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Legalizing marijuana makes no sense

How could society benefit by allowing another addictive recreational drug?

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The arguments for legalizing pot generally look like this:

•Taking the drug off the black market will allow us to regulate and control it. This will eliminate the criminal element. We could tax it and use the money to educate against its use.

•With so many people using the drug now we might as well legalize it. We could save millions of dollars in police work.

•Using a drug is a personal matter. Society should not be involved in the choice.

 The same arguments were aggressively voiced in the 1930s to get another addictive drug legalized: alcohol. The similarities with pot make it worthwhile for comparison and extrapolation purposes. How well did these arguments hold up after we legalized alcohol? We discovered that by legalizing alcohol, it received cultural approval and its use soared. We find it everywhere; at movies, church functions, etc. Because it is legal, it has become the nation’s number one drug problem. Nonetheless, we see its advertisements wherever we go, as though it is a harmless drug. If people did not drink alcohol, there would be a 74 percent decrease in liver cirrhosis, 80 percent fewer esophageal cancers, and drops in a host of other lethal diseases (see research at ncadd.org). Such statistics grew as the drug’s use became more prominent.

That it kills and maims seven million people every year and has hooked 20 million “alcohol dependent” users, goes unnoticed as cleverly misleading advertising floods the air waves daily, convincing old and young alike that the ad’s brand of alcoholic beverage will bring its users healthy, attractive bodies, popularity, happiness, sexual allure, and youthful energy. Once pot is legalized, such ads would effectively obscure pot’s darker side.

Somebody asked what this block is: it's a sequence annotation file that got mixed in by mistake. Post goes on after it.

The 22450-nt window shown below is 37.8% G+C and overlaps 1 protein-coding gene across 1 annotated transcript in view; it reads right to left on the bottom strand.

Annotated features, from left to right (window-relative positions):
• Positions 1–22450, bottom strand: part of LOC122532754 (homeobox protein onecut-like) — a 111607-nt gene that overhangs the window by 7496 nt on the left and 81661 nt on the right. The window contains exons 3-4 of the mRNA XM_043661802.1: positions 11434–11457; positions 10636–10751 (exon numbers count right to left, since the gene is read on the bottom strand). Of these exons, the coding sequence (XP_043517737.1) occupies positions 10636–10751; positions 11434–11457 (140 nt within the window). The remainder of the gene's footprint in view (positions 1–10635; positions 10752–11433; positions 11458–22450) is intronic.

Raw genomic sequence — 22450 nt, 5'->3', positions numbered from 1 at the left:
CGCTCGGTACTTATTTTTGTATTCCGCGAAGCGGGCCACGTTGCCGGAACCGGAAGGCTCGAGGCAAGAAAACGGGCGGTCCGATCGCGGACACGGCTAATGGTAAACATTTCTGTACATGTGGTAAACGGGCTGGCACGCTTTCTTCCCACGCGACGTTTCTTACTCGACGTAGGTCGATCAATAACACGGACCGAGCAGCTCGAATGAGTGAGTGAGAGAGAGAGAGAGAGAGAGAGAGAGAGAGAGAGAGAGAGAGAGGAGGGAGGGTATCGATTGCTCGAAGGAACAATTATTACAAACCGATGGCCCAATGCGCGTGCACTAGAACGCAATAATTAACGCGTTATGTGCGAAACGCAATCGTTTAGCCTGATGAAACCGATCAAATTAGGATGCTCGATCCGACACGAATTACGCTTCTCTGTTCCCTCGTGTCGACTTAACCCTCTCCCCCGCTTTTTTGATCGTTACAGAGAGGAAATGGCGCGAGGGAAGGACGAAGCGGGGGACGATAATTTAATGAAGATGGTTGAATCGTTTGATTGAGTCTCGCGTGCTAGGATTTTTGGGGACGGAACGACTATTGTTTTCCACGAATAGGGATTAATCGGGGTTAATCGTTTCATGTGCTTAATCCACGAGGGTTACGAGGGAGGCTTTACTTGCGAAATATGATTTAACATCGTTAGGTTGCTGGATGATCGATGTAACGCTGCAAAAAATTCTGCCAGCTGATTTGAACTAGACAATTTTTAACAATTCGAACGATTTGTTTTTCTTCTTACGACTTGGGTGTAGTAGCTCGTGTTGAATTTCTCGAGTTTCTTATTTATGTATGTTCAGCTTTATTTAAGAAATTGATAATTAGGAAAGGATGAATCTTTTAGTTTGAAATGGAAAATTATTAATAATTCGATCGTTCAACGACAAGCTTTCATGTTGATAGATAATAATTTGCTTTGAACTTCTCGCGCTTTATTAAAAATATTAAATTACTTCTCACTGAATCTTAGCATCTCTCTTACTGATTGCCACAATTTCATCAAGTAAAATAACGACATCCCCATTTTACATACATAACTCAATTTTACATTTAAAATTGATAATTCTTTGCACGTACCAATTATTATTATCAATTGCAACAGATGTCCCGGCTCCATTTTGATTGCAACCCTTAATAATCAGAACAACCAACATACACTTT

The pivotal point in this debate is the dangers of the substance. Using alcohol as an example, we now know it costs more to police a legal drug than it does to police an illegal drug. No matter how you measure, in dollars, health, job loss, hospital stays, family breakups, arrests, or incarcerations, accidents at work or on the highways, the addictive legal drug alcohol is far and away more expensive to police to regulate, and to clean up after, than an illegal drug.

 To think another addictive drug will be used benignly without consequence to society is witless. Pot has been responsible for many highway deaths already. According to Dr. Marc Galanter of New York University Medical Center, a recent government report shows more than 600,000 high-school seniors drove under the influence of marijuana, a drug that messes with reaction time, attention, and overall ability to handle complex tasks. The Tribune in April 2009 reported about a murderer who said he was high on marijuana and Robitussin when he committed the crime. Legalizing pot will lead to more deaths and burdens for society.

 The notion that if enough people break a law, the law should be abolished is asinine. Murder continues to happen, but we will not abolish laws against murder. Most people do obey laws. This was well demonstrated during prohibition when the death rate for liver cirrhosis dropped dramatically and then returned when alcohol was made legal again.

 If pot is legalized, we can expect a ground swell of use and consequences. The problem with the “It’s my free choice” argument is two-fold. First, the drug user’s behavior inevitably destabilizes society. It costs non-users higher insurance rates, costs public funds to staff social services to help addicts get sober, and many non-users lose their lives in auto or work-related accidents caused by users. Second, users inevitably need assistance. The one thing they insist on is having free choice whether to use the drug or not—ironically, when they become drug dependent, they lose their freedom of choice; they obey the drug’s demands. They even risk incarceration and lengthy jail time getting money they don’t have, to continue using. ∆ 

Norm Jackson is a retired Cal Poly English professor and former board member of the National Council on Alcoholism and Drug Dependence of San Luis Obispo County. When he was 11 years old, his sister was killed by an impaired driver who was under the influence of drugs and alcohol. Send comments via the editor at econnolly
@newtimesslo.com.

-- Norm Jackson - Atascadero

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